Seedings favorable, but are they enough?
Sunday was another very good day for college basketball in the great state of Wisconsin.
Marquette is a No. 3 in the West.
Wisconsin is a No. 4 in the East.
In a vacuum, those are special accomplishments.
But now for the caveat that never goes away:
Are they enough?
They don’t play the NCAA Tournament in a vacuum. They play it in a real world—a harsh and money-driven world—where one-and-done prodigies pick schools for things that really good places such as Marquette and Wisconsin cannot always provide.
Why bother filling out a bracket when NBA feeder Kentucky is very likely going to win the thing?
But I promised myself I wasn’t going to get cynical about the tournament. Nor was I going to gratuitously rile up MU and UW fans by again asking whether they
expect more from their programs beyond their schools’ usual tournament experiences.
So, yes, a 3 and a 4 in this particular season are chest-thumping deeds in and of themselves.
Whatever comes next may not exactly be gravy-flavored icing, but the Sweet 16 should be fine for most reasonable people.
The brackets are certainly favorable. It’s up to our state reps to decide whether the notable seedings they earned will get them there. Logic says they will. History, not so much.
For no particular reason, let’s start with the Badgers.
We all know that Bo Ryan would take a hotshot recruit who planned to stay in Madison only a year before cashing NBA checks.
But since those kinds of players do not naturally gravitate toward Wisconsin, Ryan has built his system on four- and five-year guys. He has gotten the Badgers to the NCAAs that way every year since glaciers cut the isthmus.
And that’s great. But we also know what happens whenever the Badgers run into the smart, spirited underdog that doesn’t care what kind of system Ryan steadfastly runs. Davidson, Cornell, Butler, on and on, there is no point in rehashing bad history.
Yet, once Wisconsin gets by Larry Krystkowiak’s alma mater, the typical Badger-beater will be waiting: Harvard or Vanderbilt—and you’d assume a pretty good Vandy—but it really doesn’t matter. Both are precisely the types that routinely embarrass Bucky in the tournament.
So let’s leave this challenge for Wisconsin: Get out of the second round this year, because Syracuse is not that big of a deal. And we’ll leave it at that for the moment.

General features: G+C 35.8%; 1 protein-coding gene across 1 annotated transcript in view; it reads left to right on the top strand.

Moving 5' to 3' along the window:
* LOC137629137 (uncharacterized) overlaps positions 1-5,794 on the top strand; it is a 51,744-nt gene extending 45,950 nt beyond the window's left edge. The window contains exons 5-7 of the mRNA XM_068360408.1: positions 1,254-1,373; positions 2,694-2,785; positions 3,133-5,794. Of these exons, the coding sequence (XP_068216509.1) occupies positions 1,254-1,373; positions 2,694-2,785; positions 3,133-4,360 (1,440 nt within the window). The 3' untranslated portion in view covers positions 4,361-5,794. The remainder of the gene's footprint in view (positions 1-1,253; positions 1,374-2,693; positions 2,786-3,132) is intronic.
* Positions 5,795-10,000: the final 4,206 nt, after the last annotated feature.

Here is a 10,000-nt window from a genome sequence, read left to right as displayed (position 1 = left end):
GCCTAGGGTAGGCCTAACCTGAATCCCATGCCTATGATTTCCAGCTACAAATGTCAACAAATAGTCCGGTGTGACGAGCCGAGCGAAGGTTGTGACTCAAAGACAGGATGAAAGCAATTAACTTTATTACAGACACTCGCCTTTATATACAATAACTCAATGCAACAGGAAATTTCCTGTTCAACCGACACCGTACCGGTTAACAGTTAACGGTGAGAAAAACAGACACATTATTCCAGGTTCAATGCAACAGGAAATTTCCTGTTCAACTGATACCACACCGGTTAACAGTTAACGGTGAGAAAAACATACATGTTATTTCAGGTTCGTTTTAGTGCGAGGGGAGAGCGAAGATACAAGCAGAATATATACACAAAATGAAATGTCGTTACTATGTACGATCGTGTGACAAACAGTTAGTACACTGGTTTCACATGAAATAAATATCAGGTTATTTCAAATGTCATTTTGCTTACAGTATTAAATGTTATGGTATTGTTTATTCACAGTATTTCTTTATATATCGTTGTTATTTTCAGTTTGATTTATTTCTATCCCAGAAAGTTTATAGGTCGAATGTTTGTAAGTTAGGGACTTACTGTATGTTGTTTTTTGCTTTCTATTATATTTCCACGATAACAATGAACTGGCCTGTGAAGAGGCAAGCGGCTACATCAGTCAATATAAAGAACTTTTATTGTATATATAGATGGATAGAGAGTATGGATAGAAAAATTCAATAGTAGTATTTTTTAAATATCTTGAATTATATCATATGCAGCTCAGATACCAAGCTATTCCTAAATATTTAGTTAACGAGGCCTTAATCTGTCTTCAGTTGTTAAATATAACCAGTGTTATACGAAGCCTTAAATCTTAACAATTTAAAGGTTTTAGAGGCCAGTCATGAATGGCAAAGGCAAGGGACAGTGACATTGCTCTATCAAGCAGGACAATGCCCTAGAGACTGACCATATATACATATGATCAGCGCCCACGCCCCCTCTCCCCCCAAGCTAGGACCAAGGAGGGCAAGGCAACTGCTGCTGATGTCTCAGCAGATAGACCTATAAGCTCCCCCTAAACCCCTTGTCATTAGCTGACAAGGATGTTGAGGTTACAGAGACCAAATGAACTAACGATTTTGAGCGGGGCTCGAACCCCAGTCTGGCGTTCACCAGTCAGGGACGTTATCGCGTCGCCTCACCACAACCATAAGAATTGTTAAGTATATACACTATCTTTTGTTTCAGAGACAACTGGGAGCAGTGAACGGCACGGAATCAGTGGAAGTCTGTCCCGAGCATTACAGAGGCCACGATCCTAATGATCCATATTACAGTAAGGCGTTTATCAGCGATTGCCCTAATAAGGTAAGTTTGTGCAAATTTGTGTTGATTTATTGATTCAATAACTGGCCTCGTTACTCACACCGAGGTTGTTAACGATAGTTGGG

On to the Golden Eagles: Buzz Williams takes on a few too many junior-college transfers for comfort sometimes. But sometimes, the risk turns into high reward, as it did this season with Jae Crowder.
And Williams’ teams—like Ryan’s teams—play with a consistency that indelibly stamps both coaches. The Eagles always win at least 20 games, always get into the tournament and always play hard. But like the Badgers, they typically only get so far in the tournament.
If Ryan’s system is inflexible, Williams never gives himself much size to work with. Granted, you don’t need that much size anymore to win in the NCAA Tournament, but you’ve got to have depth.
The Eagles don’t have depth, a reality that was exposed in the Big East tournament when they fouled Louisville way too much.
Still, it was a terrific regular season for Marquette. Even as diluted as the Big East has become, you don’t get a No. 3 without doing many things right. More often than not, Marquette does things the right way.
So, we’ll leave the same challenge to the Eagles: After beating somebody in the first round, take this opportunity to get back to the Sweet 16. For all the publicity that Murray State received this season, you’ve got a pretty clear lane to Phoenix.
In spite of it all, both teams should still be playing the weekend after next. They’re certainly both well rested. And even if the Big East and the Big Ten don’t play top-shelf basketball anymore, the seedings stand on their own as marks of distinction.
Is that enough?
Just don’t tell me you’re satisfied if your school isn’t playing a third tournament game.